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Temperature Predictions and Comparison With Measurements for the Blade Leading Edge and Platform of a 1-1/2 Stage Transonic HP Turbine

[+] Author Affiliations
R. M. Mathison, M. B. Wishart, C. W. Haldeman, M. G. Dunn

The Ohio State University, Columbus, OH

Paper No. GT2010-22987, pp. 433-446; 14 pages
  • ASME Turbo Expo 2010: Power for Land, Sea, and Air
  • Volume 4: Heat Transfer, Parts A and B
  • Glasgow, UK, June 14–18, 2010
  • Conference Sponsors: International Gas Turbine Institute
  • ISBN: 978-0-7918-4399-4 | eISBN: 978-0-7918-3872-3
  • Copyright © 2010 by ASME


A series of computational predictions generated using FINE/Turbo are compared with data to investigate implementation techniques available for predicting temperature migration through a turbine stage. The experimental results used for comparison are from a one-and-one-half stage turbine operating at design-corrected conditions in a short-duration facility. Measurements of the boundary conditions are used to set up the computational models, and the predicted temperatures are compared to measured fluid temperatures at the blade leading edge and just above the blade platform. Fluid temperature measurements have not previously been available for these locations in a transonic turbine operating at design-corrected conditions, so this represents a novel comparison. Accurate predictions for this short-duration turbine experiment require use of the iso-thermal wall boundary condition instead of an adiabatic boundary condition and accurate specification of the inlet temperature profile all the way to the wall. Predictions using the harmonic method agree with the temperatures measured for the blade leading edge from 65% to 95% span to within 1% normalized temperature data. Agreement over much of the rest of the leading edge is within 5% of the measured value. Comparisons at 5–10% span and for the blade platform show larger differences up to 10%, which indicates that the flow in this region is not fully captured by the prediction. This is not surprising since the purge cavity and platform leading edge features present in the experiment are treated as a smooth hub wall in the current simulation. This work represents a step towards the larger goal of accurately predicting surface heat-flux for the complicated environment of an operational engine as it is reproduced in a laboratory setting. The experiment upon which these computations are based includes realistic complications such as one-dimensional and two-dimensional inlet temperature profiles, a heavily film-cooled vane, and purge cooling. While the ultimate goal is to accurately handle all of these features, the current model focuses on the treatment of a subset of experiments performed for a one-dimensional radial inlet temperature profile and no cooling.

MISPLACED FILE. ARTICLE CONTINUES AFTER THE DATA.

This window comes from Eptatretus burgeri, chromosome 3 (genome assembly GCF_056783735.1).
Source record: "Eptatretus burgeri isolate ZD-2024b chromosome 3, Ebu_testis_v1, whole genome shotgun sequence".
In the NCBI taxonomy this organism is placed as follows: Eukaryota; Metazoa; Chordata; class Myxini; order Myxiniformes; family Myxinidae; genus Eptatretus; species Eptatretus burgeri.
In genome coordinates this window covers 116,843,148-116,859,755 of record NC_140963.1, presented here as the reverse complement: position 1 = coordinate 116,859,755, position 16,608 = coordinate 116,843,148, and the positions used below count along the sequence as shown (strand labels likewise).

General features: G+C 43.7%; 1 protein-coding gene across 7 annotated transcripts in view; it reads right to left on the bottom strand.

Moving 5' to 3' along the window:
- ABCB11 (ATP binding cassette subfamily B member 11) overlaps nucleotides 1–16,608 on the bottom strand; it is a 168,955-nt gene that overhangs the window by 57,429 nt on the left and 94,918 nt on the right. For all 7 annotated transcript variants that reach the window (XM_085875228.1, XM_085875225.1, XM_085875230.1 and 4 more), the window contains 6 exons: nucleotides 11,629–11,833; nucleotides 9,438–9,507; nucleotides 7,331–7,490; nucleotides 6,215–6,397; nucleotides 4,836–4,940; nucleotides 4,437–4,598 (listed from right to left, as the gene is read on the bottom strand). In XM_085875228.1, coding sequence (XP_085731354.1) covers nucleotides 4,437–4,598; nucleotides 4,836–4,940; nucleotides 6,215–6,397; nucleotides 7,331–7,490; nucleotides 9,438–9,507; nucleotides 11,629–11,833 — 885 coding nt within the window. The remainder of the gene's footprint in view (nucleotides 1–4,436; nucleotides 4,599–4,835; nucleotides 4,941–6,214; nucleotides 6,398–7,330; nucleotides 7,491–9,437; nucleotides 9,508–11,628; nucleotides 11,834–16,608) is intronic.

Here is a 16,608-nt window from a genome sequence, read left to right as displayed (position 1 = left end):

Copyright © 2010 by ASME



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